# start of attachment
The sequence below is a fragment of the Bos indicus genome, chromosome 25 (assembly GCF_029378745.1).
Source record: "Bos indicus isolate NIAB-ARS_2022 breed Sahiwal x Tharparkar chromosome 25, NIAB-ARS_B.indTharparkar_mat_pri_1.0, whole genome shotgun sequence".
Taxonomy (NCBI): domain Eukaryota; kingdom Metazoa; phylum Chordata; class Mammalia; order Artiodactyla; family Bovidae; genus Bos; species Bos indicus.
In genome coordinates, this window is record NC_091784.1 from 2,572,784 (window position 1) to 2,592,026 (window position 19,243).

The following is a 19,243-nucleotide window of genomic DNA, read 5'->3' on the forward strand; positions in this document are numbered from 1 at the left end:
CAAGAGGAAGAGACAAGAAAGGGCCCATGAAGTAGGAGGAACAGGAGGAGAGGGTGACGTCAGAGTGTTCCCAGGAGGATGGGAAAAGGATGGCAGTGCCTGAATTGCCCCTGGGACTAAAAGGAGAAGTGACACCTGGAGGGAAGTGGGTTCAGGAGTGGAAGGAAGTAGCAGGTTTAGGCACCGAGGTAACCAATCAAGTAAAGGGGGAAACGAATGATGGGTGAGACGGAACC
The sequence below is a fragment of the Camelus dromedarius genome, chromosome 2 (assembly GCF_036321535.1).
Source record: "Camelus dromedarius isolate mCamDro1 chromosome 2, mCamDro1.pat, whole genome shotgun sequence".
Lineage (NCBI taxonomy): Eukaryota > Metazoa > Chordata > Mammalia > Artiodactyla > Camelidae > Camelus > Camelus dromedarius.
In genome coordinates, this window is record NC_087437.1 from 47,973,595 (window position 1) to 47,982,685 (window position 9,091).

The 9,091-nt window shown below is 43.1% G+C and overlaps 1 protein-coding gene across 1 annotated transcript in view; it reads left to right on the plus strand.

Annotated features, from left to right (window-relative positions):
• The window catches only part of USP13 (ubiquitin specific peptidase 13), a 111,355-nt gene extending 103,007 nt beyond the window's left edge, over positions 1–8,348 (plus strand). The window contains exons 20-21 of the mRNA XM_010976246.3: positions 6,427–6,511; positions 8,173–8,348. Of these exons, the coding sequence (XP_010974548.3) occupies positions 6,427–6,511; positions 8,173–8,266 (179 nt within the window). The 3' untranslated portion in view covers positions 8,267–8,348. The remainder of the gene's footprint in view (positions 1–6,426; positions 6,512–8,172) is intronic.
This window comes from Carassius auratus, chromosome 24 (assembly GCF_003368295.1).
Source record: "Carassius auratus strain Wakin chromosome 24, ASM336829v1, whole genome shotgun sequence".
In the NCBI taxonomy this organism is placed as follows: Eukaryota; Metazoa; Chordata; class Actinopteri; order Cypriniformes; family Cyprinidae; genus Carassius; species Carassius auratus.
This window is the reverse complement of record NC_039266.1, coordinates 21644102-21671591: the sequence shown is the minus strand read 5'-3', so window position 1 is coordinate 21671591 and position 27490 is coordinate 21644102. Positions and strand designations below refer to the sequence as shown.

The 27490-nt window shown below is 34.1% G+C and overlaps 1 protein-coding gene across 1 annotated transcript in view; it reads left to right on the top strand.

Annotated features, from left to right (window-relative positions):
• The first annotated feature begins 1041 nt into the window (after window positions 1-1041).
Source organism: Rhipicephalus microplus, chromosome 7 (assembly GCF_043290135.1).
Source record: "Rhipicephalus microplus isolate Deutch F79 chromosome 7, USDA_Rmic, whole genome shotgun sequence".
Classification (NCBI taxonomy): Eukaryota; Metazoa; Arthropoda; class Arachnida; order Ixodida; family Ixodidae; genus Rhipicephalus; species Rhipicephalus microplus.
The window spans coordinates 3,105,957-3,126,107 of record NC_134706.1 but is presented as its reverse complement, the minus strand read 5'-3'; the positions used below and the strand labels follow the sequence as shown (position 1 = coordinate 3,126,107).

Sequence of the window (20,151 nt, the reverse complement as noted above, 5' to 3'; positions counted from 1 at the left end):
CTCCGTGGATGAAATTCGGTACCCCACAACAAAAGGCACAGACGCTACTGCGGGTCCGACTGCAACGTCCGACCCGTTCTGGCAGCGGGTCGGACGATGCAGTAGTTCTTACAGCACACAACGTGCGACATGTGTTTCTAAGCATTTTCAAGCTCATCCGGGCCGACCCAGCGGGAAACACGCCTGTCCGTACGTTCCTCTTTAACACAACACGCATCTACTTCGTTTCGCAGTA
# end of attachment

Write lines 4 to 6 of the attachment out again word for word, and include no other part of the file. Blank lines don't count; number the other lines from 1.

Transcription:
In genome coordinates, this window is record NC_091784.1 from 2,572,784 (window position 1) to 2,592,026 (window position 19,243).

The following is a 19,243-nucleotide window of genomic DNA, read 5'->3' on the forward strand; positions in this document are numbered from 1 at the left end:
CAAGAGGAAGAGACAAGAAAGGGCCCATGAAGTAGGAGGAACAGGAGGAGAGGGTGACGTCAGAGTGTTCCCAGGAGGATGGGAAAAGGATGGCAGTGCCTGAATTGCCCCTGGGACTAAAAGGAGAAGTGACACCTGGAGGGAAGTGGGTTCAGGAGTGGAAGGAAGTAGCAGGTTTAGGCACCGAGGTAACCAATCAAGTAAAGGGGGAAACGAATGATGGGTGAGACGGAACC